Dutch AkzoNobel’s Marine Coatings Business and the UK-based companies Barrier Group and DroneOps have teamed up to develop a drone capable of remotely inspecting ballast water tanks in an effort to improve “accuracy, efficiencies, as well as the health and safety of ships’ crews and inspection personnel.”
The project, entitled RECOMMS (Remote Evaluation of Coatings and Corrosion on Offshore Marine Structures and Ships), will use virtual reality technology and semi-autonomous operation of a drone to evaluate ballast water tanks and other difficult-to-access areas on vessels and offshore structures, including inspections of coatings and corrosion.
Carried out by crew, surveyors or independent inspectors, such inspections are said to be a risky activity which represents one of the most common causes of work-related fatalities in the industry.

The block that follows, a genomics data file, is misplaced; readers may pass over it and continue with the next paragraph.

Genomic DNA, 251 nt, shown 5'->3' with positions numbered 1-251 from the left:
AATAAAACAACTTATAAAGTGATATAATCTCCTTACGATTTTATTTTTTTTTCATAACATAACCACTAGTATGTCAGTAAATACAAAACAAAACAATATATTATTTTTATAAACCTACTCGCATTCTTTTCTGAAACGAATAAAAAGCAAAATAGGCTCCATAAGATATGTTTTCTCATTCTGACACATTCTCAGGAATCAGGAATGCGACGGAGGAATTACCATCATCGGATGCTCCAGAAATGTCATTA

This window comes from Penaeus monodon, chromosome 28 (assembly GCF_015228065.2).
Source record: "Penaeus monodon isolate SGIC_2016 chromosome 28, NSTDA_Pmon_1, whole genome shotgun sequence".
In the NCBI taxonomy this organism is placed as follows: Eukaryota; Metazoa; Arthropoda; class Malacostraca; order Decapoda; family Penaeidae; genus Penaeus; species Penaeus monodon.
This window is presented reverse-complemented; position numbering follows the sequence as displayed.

“By replacing human inspections with a drone, routine maintenance can be monitored remotely in real time by office-based staff, with instant feedback available to the vessel or offshore structure’s superintendent,” RECOMMS said.
“Surveys of enclosed spaces and ballast water tanks are an essential part of routine maintenance on board vessels and offshore structures, and are increasingly critical for ship owners. However, inspecting these areas thoroughly can require working at height, entering confined spaces, and negotiating slippery surfaces that could be poorly lit, all of which are high-risk activities that the maritime industry is keen to address,” Michael Hindmarsh, spokesperson for RECOMMS and Business Development Manager at AkzoNobel’s Marine Coatings Business, said.
According to RECOMMS, the drone inspections have in the longer term the potential to ensure “a systematic and consistent approach” to enclosed space inspection by crew, producing data readily available for shore-based staff, flag states and class societies.
The completion and launch of the drone are planned for October 2017.